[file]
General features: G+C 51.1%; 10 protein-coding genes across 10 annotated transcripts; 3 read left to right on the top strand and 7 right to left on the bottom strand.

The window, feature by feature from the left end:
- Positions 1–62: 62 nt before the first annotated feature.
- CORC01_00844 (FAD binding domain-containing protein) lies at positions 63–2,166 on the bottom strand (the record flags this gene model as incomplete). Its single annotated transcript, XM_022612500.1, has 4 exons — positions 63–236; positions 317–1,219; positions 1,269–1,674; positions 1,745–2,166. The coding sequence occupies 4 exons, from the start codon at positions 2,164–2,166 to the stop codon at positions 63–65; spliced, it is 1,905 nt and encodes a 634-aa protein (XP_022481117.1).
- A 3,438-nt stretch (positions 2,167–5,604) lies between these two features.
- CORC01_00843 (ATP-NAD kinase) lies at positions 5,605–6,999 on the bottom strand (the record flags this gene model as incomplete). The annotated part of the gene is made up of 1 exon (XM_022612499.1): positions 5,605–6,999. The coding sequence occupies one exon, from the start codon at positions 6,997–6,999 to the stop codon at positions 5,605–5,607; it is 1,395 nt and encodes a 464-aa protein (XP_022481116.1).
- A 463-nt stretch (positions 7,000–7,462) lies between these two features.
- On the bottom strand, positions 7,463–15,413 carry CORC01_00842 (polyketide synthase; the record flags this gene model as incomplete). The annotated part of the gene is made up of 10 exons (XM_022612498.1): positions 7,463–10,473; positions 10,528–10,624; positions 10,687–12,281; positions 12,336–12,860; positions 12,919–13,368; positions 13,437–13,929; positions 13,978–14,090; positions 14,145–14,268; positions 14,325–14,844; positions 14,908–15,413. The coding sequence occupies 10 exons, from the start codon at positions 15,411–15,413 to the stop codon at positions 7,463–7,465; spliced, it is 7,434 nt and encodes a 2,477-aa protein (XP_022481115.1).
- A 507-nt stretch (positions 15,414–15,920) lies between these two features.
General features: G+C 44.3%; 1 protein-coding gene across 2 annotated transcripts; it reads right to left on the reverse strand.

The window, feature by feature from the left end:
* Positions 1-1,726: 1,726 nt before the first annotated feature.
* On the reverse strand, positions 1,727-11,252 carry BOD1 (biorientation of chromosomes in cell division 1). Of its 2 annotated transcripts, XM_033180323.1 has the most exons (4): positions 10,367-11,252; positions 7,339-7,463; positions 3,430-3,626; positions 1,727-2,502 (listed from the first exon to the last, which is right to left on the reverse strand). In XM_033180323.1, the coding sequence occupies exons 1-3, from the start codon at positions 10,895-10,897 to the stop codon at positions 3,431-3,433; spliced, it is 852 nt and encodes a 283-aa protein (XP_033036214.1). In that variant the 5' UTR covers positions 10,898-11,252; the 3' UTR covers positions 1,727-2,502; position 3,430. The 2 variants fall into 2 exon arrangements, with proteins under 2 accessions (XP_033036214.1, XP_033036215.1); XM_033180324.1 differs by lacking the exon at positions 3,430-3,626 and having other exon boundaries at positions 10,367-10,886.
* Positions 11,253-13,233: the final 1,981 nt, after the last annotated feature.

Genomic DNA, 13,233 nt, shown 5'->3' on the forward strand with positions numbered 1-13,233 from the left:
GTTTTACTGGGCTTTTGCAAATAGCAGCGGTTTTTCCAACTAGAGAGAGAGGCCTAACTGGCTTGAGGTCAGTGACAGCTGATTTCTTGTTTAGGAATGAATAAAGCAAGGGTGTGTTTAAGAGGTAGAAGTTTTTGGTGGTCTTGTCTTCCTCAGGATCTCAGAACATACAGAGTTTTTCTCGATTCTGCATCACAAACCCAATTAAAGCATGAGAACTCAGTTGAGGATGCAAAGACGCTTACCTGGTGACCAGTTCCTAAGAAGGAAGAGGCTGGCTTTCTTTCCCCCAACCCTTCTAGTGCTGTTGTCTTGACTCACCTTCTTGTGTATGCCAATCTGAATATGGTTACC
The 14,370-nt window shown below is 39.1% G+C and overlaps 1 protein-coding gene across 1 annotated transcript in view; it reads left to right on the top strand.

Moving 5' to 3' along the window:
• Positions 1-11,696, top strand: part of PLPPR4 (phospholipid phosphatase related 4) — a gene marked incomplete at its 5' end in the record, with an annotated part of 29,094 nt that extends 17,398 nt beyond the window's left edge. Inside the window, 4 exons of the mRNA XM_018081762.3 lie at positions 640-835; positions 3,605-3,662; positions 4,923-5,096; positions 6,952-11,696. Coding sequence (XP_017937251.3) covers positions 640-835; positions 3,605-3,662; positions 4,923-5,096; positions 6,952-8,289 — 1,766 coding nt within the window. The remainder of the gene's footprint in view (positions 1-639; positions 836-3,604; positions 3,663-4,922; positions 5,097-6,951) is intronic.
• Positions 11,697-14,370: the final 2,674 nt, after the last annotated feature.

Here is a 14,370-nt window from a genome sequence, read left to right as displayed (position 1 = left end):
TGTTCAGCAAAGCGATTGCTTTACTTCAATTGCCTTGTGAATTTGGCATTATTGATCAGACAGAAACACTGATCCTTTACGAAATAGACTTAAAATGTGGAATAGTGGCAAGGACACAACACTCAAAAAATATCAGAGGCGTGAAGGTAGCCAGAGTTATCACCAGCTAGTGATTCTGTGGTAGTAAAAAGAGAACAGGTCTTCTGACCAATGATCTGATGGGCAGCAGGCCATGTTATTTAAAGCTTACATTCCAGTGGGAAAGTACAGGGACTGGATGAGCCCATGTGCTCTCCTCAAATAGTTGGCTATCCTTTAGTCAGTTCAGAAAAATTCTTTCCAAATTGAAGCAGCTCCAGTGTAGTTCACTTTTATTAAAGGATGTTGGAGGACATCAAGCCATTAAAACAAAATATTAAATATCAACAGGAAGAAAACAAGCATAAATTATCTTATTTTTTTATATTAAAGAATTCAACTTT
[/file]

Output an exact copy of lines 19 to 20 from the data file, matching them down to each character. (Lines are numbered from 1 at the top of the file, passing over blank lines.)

• Positions 1-11,696, top strand: part of PLPPR4 (phospholipid phosphatase related 4) — a gene marked incomplete at its 5' end in the record, with an annotated part of 29,094 nt that extends 17,398 nt beyond the window's left edge. Inside the window, 4 exons of the mRNA XM_018081762.3 lie at positions 640-835; positions 3,605-3,662; positions 4,923-5,096; positions 6,952-11,696. Coding sequence (XP_017937251.3) covers positions 640-835; positions 3,605-3,662; positions 4,923-5,096; positions 6,952-8,289 — 1,766 coding nt within the window. The remainder of the gene's footprint in view (positions 1-639; positions 836-3,604; positions 3,663-4,922; positions 5,097-6,951) is intronic.
• Positions 11,697-14,370: the final 2,674 nt, after the last annotated feature.